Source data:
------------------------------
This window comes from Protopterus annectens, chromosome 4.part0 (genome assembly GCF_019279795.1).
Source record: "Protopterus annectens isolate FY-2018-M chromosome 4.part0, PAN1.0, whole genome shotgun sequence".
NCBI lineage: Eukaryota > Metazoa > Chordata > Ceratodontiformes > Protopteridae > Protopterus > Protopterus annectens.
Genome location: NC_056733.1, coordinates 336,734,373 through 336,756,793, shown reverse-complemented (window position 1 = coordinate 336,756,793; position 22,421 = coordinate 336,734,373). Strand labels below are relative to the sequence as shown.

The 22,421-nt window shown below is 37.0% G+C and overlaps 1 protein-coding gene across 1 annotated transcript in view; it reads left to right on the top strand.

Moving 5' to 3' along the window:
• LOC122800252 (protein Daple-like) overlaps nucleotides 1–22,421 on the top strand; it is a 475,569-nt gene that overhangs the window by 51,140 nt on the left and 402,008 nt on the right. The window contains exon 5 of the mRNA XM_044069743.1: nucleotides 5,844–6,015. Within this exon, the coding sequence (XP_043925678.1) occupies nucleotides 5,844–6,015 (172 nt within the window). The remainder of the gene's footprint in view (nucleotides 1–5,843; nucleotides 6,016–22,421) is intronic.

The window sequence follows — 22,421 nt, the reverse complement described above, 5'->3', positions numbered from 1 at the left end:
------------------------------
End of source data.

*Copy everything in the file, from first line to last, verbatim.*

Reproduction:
This window comes from Protopterus annectens, chromosome 4.part0 (genome assembly GCF_019279795.1).
Source record: "Protopterus annectens isolate FY-2018-M chromosome 4.part0, PAN1.0, whole genome shotgun sequence".
NCBI lineage: Eukaryota > Metazoa > Chordata > Ceratodontiformes > Protopteridae > Protopterus > Protopterus annectens.
Genome location: NC_056733.1, coordinates 336,734,373 through 336,756,793, shown reverse-complemented (window position 1 = coordinate 336,756,793; position 22,421 = coordinate 336,734,373). Strand labels below are relative to the sequence as shown.

The 22,421-nt window shown below is 37.0% G+C and overlaps 1 protein-coding gene across 1 annotated transcript in view; it reads left to right on the top strand.

Moving 5' to 3' along the window:
• LOC122800252 (protein Daple-like) overlaps nucleotides 1–22,421 on the top strand; it is a 475,569-nt gene that overhangs the window by 51,140 nt on the left and 402,008 nt on the right. The window contains exon 5 of the mRNA XM_044069743.1: nucleotides 5,844–6,015. Within this exon, the coding sequence (XP_043925678.1) occupies nucleotides 5,844–6,015 (172 nt within the window). The remainder of the gene's footprint in view (nucleotides 1–5,843; nucleotides 6,016–22,421) is intronic.

The window sequence follows — 22,421 nt, the reverse complement described above, 5'->3', positions numbered from 1 at the left end: